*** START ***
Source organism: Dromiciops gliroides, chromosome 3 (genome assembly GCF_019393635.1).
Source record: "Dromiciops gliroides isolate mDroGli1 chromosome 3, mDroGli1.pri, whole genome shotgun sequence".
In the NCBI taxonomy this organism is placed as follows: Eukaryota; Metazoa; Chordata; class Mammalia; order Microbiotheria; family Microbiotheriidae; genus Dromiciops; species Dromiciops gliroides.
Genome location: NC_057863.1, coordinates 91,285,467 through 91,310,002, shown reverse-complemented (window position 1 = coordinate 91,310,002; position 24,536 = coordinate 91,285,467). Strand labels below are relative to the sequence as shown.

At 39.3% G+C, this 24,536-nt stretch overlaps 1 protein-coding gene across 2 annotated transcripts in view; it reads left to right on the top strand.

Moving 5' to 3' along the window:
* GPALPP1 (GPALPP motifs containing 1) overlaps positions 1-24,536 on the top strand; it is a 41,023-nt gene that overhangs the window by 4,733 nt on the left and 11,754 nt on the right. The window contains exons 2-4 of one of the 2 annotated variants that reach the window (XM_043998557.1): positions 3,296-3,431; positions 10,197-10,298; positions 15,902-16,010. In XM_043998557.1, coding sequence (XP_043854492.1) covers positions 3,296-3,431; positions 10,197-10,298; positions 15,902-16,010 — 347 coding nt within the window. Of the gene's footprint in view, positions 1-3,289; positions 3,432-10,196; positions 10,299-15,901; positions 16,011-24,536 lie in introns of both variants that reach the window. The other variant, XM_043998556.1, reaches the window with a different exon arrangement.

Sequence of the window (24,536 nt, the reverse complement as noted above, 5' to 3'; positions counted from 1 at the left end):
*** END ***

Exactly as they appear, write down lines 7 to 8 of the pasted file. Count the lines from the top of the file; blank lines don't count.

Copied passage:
* GPALPP1 (GPALPP motifs containing 1) overlaps positions 1-24,536 on the top strand; it is a 41,023-nt gene that overhangs the window by 4,733 nt on the left and 11,754 nt on the right. The window contains exons 2-4 of one of the 2 annotated variants that reach the window (XM_043998557.1): positions 3,296-3,431; positions 10,197-10,298; positions 15,902-16,010. In XM_043998557.1, coding sequence (XP_043854492.1) covers positions 3,296-3,431; positions 10,197-10,298; positions 15,902-16,010 — 347 coding nt within the window. Of the gene's footprint in view, positions 1-3,289; positions 3,432-10,196; positions 10,299-15,901; positions 16,011-24,536 lie in introns of both variants that reach the window. The other variant, XM_043998556.1, reaches the window with a different exon arrangement.

Sequence of the window (24,536 nt, the reverse complement as noted above, 5' to 3'; positions counted from 1 at the left end):